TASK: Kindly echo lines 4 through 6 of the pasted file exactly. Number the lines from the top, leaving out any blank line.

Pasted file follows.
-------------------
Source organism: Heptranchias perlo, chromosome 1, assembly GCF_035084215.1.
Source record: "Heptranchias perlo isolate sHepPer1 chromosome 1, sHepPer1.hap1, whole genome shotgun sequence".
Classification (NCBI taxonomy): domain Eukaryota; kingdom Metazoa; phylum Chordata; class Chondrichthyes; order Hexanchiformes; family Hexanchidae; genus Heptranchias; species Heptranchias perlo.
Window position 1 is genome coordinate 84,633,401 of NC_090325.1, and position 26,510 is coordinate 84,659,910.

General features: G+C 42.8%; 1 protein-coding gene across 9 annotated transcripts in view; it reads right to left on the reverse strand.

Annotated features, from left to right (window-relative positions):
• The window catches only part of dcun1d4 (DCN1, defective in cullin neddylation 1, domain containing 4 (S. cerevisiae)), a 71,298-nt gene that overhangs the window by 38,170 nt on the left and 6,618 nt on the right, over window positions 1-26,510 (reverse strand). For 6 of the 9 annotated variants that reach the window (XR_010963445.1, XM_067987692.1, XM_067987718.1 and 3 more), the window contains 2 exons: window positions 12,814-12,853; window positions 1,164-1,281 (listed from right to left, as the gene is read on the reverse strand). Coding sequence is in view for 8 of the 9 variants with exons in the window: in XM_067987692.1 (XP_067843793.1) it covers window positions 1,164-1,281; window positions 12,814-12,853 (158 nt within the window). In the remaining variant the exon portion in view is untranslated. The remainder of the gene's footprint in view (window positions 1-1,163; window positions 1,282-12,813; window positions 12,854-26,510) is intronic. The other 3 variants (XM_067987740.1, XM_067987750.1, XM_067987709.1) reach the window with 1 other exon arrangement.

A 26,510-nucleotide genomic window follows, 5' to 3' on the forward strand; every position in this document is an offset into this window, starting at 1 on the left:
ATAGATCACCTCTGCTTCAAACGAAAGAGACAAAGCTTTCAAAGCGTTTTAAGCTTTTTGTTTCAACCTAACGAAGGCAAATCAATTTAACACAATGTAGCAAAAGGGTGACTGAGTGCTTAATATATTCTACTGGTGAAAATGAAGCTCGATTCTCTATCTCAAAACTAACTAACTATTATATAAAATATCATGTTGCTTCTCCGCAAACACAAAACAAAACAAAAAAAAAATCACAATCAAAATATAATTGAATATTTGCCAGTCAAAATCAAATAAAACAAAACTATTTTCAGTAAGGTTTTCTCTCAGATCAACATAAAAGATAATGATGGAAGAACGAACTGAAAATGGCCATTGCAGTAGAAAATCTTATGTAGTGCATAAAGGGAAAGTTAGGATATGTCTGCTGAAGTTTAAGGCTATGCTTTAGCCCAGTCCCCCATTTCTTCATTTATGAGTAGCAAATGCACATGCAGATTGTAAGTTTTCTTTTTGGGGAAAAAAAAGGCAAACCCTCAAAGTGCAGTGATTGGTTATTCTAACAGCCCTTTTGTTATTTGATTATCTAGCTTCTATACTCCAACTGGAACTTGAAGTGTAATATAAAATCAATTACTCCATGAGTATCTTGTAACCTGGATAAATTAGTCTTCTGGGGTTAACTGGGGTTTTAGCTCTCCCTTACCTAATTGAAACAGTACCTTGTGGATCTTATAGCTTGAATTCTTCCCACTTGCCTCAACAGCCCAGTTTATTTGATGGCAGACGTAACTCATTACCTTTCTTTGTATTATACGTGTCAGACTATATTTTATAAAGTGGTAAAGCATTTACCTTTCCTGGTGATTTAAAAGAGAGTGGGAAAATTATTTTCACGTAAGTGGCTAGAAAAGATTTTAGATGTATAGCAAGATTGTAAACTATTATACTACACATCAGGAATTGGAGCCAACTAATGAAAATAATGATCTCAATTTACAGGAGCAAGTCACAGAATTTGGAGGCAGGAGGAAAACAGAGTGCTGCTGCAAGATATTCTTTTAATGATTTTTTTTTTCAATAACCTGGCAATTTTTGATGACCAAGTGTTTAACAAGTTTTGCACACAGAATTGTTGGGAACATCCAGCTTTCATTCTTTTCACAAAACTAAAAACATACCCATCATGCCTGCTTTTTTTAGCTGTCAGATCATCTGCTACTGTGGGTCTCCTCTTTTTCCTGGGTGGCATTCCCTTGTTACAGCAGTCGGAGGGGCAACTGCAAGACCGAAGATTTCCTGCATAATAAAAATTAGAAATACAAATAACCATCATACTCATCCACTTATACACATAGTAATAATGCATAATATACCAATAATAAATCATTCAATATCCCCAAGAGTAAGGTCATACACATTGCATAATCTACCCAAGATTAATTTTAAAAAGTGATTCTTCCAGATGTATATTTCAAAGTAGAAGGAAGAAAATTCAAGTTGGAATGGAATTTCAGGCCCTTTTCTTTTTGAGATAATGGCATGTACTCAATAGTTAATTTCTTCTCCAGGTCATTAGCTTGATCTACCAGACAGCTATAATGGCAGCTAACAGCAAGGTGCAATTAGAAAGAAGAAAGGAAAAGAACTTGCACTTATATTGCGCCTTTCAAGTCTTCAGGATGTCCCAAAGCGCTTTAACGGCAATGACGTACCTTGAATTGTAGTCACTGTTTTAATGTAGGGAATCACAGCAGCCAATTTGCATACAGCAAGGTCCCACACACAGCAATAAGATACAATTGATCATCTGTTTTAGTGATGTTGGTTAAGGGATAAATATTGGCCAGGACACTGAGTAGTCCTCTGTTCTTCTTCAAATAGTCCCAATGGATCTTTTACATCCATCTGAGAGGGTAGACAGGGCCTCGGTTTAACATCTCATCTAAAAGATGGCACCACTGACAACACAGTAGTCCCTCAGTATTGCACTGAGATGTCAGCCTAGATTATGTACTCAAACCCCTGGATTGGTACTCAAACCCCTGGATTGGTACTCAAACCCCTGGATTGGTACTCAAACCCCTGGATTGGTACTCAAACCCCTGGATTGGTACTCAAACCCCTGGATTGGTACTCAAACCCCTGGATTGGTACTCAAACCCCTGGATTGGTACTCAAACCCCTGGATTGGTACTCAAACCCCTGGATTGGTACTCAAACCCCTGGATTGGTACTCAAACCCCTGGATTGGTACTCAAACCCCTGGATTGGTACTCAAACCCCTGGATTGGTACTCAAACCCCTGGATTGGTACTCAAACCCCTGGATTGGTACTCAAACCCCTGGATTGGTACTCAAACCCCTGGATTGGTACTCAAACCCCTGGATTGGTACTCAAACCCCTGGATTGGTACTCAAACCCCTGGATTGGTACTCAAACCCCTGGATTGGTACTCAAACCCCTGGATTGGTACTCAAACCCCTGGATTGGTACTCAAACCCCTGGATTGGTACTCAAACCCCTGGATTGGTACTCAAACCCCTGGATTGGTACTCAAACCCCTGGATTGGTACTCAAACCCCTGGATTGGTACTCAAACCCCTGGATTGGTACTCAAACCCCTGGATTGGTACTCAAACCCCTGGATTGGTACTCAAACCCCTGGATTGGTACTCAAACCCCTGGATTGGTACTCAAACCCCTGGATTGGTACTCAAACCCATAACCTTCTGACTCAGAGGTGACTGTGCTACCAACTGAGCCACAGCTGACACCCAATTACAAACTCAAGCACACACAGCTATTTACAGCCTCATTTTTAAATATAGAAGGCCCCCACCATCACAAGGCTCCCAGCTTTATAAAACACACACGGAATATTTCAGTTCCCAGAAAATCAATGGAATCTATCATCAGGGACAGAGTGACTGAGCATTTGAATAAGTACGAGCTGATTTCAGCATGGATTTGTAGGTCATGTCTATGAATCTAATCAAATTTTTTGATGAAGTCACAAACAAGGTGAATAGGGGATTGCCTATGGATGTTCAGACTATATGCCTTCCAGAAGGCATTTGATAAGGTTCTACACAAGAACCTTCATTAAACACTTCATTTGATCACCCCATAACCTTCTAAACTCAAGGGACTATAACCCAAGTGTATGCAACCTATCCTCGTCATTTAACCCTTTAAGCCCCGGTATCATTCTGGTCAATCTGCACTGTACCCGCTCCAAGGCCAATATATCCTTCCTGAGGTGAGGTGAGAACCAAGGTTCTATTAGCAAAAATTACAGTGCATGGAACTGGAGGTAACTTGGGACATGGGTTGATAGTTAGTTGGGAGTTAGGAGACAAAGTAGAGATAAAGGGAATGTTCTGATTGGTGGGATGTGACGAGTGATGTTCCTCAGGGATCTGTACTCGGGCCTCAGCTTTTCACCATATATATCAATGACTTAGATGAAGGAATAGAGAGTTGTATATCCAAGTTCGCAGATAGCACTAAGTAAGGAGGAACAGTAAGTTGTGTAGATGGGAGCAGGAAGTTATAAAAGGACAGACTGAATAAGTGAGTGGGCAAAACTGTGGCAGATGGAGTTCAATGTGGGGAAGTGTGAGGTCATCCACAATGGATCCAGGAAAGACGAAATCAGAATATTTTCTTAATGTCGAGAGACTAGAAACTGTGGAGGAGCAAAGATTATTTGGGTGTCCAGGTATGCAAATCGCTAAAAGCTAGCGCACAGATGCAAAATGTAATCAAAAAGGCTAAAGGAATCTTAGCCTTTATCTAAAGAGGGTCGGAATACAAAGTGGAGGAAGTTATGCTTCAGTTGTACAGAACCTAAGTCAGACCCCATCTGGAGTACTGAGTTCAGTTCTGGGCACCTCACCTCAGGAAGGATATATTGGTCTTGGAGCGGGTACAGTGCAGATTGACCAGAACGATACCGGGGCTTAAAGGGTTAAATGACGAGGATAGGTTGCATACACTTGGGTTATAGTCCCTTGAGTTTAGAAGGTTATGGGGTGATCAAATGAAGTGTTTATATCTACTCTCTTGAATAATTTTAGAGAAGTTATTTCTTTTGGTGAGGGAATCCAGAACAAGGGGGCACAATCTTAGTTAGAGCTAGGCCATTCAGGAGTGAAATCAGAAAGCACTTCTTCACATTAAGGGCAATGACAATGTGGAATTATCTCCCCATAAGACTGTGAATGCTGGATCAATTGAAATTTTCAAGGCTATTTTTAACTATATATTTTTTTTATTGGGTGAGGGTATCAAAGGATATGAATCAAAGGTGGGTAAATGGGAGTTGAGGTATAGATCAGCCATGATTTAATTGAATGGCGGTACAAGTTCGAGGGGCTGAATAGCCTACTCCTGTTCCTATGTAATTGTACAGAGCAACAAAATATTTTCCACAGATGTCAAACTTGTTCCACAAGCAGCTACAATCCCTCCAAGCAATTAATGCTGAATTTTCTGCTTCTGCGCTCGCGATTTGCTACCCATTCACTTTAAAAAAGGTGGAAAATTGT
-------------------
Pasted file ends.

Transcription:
Window position 1 is genome coordinate 84,633,401 of NC_090325.1, and position 26,510 is coordinate 84,659,910.

General features: G+C 42.8%; 1 protein-coding gene across 9 annotated transcripts in view; it reads right to left on the reverse strand.

Annotated features, from left to right (window-relative positions):